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Proposed changes to the federal retirement system could force current federal employees to delay retirements and spark financial hardship for current retirees. Federal financial experts discuss these proposals, which President Donald Trump included in his full fiscal 2018 budget request.
President Donald Trump authorized a pay raise for civilian and military employees beginning Jan. 1, 2018.
Threats to reform federal retirement systems are back, but in an election year, time appears to be on the side of workers and retirees with most members are anxious to be out of Washington.
The two primary unions representing postal workers support a bipartisan postal reform bill in March, while the National Active and Retired Federal Employees opposes it for fear it will force retirees to take Medicare Part B.
The White House has revived old proposals to make feds pay more for, and get less from, their retirement package while also eliminating a gap payment for workers who retire before age 62, even if they are required to do so.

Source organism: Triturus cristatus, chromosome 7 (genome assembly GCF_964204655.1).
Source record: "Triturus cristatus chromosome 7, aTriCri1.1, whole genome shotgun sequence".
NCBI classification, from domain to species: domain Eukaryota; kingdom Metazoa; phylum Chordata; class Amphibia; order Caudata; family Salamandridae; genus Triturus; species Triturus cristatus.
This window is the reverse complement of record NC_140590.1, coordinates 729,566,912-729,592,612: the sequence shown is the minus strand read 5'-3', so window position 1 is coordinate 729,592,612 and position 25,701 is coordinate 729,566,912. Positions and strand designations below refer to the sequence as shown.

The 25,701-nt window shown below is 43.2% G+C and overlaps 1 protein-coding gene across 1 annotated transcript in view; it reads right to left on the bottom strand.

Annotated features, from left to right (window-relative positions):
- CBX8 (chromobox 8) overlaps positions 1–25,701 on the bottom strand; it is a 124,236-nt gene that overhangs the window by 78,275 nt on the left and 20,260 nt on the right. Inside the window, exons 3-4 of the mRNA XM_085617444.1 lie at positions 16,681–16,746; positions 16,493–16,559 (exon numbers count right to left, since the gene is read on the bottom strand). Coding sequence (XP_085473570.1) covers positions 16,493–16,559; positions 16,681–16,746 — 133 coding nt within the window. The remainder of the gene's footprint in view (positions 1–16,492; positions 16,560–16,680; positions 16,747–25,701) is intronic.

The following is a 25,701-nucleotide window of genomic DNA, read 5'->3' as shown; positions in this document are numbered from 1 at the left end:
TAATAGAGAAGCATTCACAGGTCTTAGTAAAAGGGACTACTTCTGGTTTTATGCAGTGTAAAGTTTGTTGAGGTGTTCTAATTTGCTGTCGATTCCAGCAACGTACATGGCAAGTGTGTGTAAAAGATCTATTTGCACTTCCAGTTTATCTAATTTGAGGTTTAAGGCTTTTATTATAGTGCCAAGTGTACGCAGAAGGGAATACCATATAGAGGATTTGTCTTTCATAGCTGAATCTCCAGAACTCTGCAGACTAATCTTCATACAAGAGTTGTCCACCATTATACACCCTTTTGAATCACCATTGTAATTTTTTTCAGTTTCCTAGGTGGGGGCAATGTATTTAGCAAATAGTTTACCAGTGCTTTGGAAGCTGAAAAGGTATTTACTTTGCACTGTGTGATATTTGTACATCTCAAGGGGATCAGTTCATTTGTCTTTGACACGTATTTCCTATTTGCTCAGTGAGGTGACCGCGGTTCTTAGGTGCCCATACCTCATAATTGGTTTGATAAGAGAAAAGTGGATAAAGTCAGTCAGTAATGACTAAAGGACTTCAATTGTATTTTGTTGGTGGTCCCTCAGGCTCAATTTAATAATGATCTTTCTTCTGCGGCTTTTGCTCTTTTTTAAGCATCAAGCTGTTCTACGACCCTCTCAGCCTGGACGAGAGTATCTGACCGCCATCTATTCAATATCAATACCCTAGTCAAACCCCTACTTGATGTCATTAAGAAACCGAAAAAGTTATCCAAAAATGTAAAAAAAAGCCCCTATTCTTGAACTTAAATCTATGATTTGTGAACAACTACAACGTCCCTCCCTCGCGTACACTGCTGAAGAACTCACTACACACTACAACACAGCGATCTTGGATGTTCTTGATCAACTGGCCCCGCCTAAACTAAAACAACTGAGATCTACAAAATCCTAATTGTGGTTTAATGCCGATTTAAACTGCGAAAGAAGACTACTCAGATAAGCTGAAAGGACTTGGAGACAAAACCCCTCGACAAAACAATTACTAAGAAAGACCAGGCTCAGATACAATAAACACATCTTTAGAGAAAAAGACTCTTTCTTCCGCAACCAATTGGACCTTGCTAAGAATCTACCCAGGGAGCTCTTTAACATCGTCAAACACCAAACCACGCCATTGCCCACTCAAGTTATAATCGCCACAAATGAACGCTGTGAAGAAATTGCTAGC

Every day, we at Federal News Radio get calls or emails from readers and listeners who want to know the latest, the cost and the timetable for action regarding retirement changes. But we can’t predict what’s going to happen,
The two largest white-collar federal unions are challenging provisions in two of the three executive orders President Donald Trump issued in late May. And it could be serious.
Health insurance experts say that in four or five years there would be little or no difference in the family and self-plus one plans.
Unions representing federal and postal workers may be among the biggest winner in Tuesday’s midterm elections. Most went all out — though not exclusively — for Democratic candidates.